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Blewett Conservation Society hosts talk on water security

Brendan Quinn
By Brendan Quinn
April 24th, 2016

The Blewett Conservation Society hosted a talk about water sustainability issues on Thursday at the Blewett Elementary School gymnasium, partly as a response to the ongoing controversy surrounding the Okinshaw bottling plant.

The talk, with between 70-100 people present, covered a range of topics and included several guest speakers that spoke on relevant subjects including a major focus on the BC government’s new Water Sustainability Act (WSA).

Marilyn James, an elder an matriarch of the Sinixt opened the talks with a traditional offering of tobacco to honour the water and some rather grave yet enlightening commentary on the importance of water to Indigenous communities across the country.

“This is, as some of you may or may not know, this is our [Sinixt] territory. The headwaters of the Columbia River and the drainage,” she said.

“I would like to acknowledge the Blewett Conservation Group and a lot of the connection about what’s happened to the Sinixt and trying to uphold that protocol of recognizing what’s happened to the Sinixt people even though the government has declared us extinct.”

James thanked the BWS and activist K. Linda Kivi in particular for helping to ensure the voice of the Sinixt is present despite not being recognized or acknowledged by the government of BC.

Following James was Emma Lui, a water campaigner for the Council of Canadians. Lui spoke at length about the importance of water justice issues, like privatization, energy development and drinking water in indigenous communities.

Lui explained in detail the issues surrounding water sustainability and the problems faced by communities across the province

“A really big concern is the bottled water that’s coming out of this reason. [regarding] Canadian bottled water exports, about 83 per cent come from BC,” she said.

That raises really big concerns about First Nation’s water rights, water availability for communities, and so forth.”

Lui said that in BC, water rates range from $0.02 to $2.25 per million litres extracted; the lowest in the country.

Another section of the act that Lui and many others take umbrage with is the “first in time, first in right” system in which priority rights are given to those who used water in a region first.

This system, however, fails to recognize the rights of indigenous communities who had been settled and using the water long before the corporations and government asserted ownership over the areas.

“You may remember the Supreme Court case that came out the recognized Aboriginal title and rights outside of reserve land, and needing consent from either governments or individuals or companies when they are going to start projects on traditional territories of indigenous people…we’re not seeing this in the act. Many aboriginal groups called for that but we’re not seeing it,” Lui said.

While the focus of the event was centred on water issues and how they affect us, as humans, it was important for the BCS to ensure that those attending were educated on the hard science behind the water cycle, and what exactly an aquifer is and how the process works.

Retired geomorphologist Peter Jordan was tasked with breaking down the science pertinent to this region of the Kootenays, and Blewett in particular.

“An aquifer is a geological formation that contains water in its pore spaces…and has enough permeability that you can actually suck some of that water out,” he said.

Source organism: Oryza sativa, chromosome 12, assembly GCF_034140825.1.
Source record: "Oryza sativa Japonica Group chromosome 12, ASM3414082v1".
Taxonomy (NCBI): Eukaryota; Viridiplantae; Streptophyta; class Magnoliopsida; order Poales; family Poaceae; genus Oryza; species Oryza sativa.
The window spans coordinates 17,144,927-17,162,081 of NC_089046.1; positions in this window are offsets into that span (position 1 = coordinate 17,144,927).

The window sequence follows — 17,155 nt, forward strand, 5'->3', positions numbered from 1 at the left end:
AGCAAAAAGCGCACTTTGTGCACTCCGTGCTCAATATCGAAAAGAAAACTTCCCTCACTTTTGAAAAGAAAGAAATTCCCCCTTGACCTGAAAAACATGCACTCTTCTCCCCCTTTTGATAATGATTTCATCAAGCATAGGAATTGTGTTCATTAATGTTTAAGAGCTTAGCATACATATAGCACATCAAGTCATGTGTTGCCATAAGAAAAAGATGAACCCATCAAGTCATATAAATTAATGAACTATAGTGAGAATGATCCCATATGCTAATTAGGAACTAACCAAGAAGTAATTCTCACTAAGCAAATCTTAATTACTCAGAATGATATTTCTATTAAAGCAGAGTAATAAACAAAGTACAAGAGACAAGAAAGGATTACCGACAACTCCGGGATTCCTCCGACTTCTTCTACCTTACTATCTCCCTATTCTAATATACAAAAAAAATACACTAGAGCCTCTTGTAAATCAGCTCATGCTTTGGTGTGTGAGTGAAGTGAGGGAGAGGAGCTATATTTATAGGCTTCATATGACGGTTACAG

“The best aquifers are sand and gravel deposits, which around here were laid down around the time of the glaciers leaving. To be an aquifer that is productive and will produce ground water from a well you need two things. One is porosity, the amount of the material that is occupied by pore spaces…and permeability is how fast water can flow through it.”

Doctoral candidate Sarah-Patricia Breen is with the School of Resource Management at Simon Fraser University and her research focuses on the link between drinking water systems and rural communities.

Most of Breen’s talk was centred on the fragmentation of government in BC, and what a problem it is to water.

Breen spoke on the contradictory and often combative elements of our government and explained that many of the challenges surrounding water are as a result of this splintered system and the lack of sharing of information between these elements.

“If you drill down into the research for all these different things, someone is going to say something about ‘god we’ve got a governance issue here’”, she said.

“So what is fragmentation? In a nutshell it’s a way of saying there’s too many cooks in the kitchen.”

She continued, saying, “Canada has a really de-centralized approach to managing water, so it’s spread across all the levels of government. Within those different levels it’s in different ministries, different departments and everyone is cutting off their hands in there.”

Breen said while the WSA covers a lot of ground, many of the information is presented in vague and unspecific terminology that basically shows the policy is still being written and the government doesn’t know what these policies will actually look like.

“What does this mean for a community like Blewett? From a positive side it means there’s a lot of opportunity here. It can be quite exciting to be on the leading edge of something; to really create something and build it from the ground up. The flipside is that it will be a very challenging, lengthy and capacity intensive uphill battle,” she said.

For more information on the WSA, what it means for Blewett and better insight into water issues for BC residents and Canadians, visit and


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